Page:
Jim’s creation was basically a wooden tray with thick trim on three sides, which forms a containment area for Barb to work in. On the top surface of the trim borders are shallow “gutters” — great for holding Barb’s stylus, supplies, pens, glues, weights and other tools she uses. Jim constructed the tray with a front edge that hangs down to prevent it from sliding away from Barb while she is working. Additionally, the bottom work surface gradually slopes to the rear to keep tools and supplies from rolling off onto the floor.
Barb reflects, “With only one hand, it is difficult to do most anything, even use a paper cutter.” Once again, Jim found a solution. “While at our local Steele Company, Jim noticed scrap pieces of brass rod. He brought home several sizes, cut them to two and three-inch lengths, and attached felt on the ends.”
Brass Weights Jim Created
Barb now uses the weights to hold down her work. For cutting and scoring, Jim built a box from walnut and filled it with lead, creating a larger weight. Barb tell us, “It is actually rather heavy, but it’s a great way to build muscle while creating!”
“The weights are used as if they are my left hand,” says Barb. “They are used for holding the paper still when stamping, writing, painting and trimming. Without my weights, there would be (and has been), a great deal of frustration. I often work from the corner of my work tray and place a weight or two on my projects.”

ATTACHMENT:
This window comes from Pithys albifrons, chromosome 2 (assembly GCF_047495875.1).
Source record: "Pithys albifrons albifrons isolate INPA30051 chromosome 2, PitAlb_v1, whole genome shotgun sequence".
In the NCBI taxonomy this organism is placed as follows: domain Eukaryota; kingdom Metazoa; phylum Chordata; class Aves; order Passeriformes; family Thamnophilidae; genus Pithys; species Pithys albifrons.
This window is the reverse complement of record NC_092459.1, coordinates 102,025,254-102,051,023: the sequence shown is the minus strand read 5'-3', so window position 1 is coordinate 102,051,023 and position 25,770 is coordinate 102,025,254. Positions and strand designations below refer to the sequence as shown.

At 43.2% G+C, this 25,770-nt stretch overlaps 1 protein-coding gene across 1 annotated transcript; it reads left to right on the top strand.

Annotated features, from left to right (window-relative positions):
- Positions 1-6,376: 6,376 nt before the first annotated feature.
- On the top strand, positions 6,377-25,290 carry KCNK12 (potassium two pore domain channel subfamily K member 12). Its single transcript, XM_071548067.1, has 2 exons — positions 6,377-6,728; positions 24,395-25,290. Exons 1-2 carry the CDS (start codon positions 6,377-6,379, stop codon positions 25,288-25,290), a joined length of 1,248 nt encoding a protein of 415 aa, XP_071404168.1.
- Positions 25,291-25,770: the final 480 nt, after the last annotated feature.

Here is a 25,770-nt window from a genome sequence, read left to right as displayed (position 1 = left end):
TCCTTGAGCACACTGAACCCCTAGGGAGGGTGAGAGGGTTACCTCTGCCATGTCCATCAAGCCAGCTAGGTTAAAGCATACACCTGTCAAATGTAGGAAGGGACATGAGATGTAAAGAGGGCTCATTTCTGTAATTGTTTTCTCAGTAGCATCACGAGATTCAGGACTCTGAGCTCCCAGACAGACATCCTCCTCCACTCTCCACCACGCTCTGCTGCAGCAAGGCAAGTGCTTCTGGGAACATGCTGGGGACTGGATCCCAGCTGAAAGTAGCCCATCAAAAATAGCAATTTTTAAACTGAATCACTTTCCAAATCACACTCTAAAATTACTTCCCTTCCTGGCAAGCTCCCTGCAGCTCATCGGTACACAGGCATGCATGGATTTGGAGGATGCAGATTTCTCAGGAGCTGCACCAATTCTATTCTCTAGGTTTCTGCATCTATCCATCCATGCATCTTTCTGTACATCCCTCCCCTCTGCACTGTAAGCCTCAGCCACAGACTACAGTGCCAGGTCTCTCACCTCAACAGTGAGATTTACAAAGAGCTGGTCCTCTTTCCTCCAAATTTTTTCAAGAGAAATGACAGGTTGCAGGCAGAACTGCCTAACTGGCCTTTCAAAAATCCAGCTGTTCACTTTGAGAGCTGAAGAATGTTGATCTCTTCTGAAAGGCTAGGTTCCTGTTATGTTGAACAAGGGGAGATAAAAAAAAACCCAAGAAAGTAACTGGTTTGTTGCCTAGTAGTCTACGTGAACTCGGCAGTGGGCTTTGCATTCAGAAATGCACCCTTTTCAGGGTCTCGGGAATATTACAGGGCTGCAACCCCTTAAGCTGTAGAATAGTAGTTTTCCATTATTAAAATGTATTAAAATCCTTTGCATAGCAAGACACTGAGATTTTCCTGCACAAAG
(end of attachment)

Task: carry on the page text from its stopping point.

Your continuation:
Weight Used with Paper Cutter
For years, Barb was dependent upon Jim or her friends to open ink pads for her. The tight suction on most pads is just too much to tackle with one hand. Jim realized that something he bought years ago, while attending a tool show, was perfect to hold Barb’s ink pads while she opened them.
Jim’s Prized Pin Vice – This particular vice is no longer being made
So, he gave her his most prized tool — his pin vice. The unique vice features pins coated with rubber which protect the items being held. Barb has put Jim’s vice to good use — opening inks, jars, and all sort of other small things.
For crafters with upper extremity handicaps, automated appliances like embossing and die cutting machines can be a huge benefit. The disadvantage with many of these tools is that they must be held with one hand and cranked with the other. After having difficulty using her first equipment purchase, a Sizzix BIGKick™ Machine, Barb explained to us, “You cannot imagine the awkward positions I found myself in. I struggled with the process until I found a simple fix.”
C-clamp Holding Down Die Cutter
Jim has a fantastic woodworking shop and a basic c-clamp became exactly what she needed to tighten the machine down so it does not move while she operates it with one hand. For picking up metal objects from the floor, Barb keeps a telescoping magnet with her die cutting machine for those times when she accidentally drops a die. With this great little tool, she can easily pick up metal objects, no matter where they land.
In addition to Jim’s custom-made crafting aids, Barb’s work room also contains some items that make life as a one-armed crafter even more fun. From electric and manual devices to rubber stamps, here are some of her favorite things:
- Craftwell Cut’ N Boss Die Cutting Machine
- Silhouette Cameo 2 Electric Cutting Tool
- Sizzix BIGKick™ Machine
- Rubber Stamp Tapestry Peg Stamps
Barb loves her Craftwell Cut’ N Boss die cutting machine. “As I watched the TV demonstrations of this machine, I could see how it would make my life easier. I had been looking at other electric units for over a year but found the 8.5- inch opening and 11- inch platform a more workable surface for my needs. Plus, it is electric.”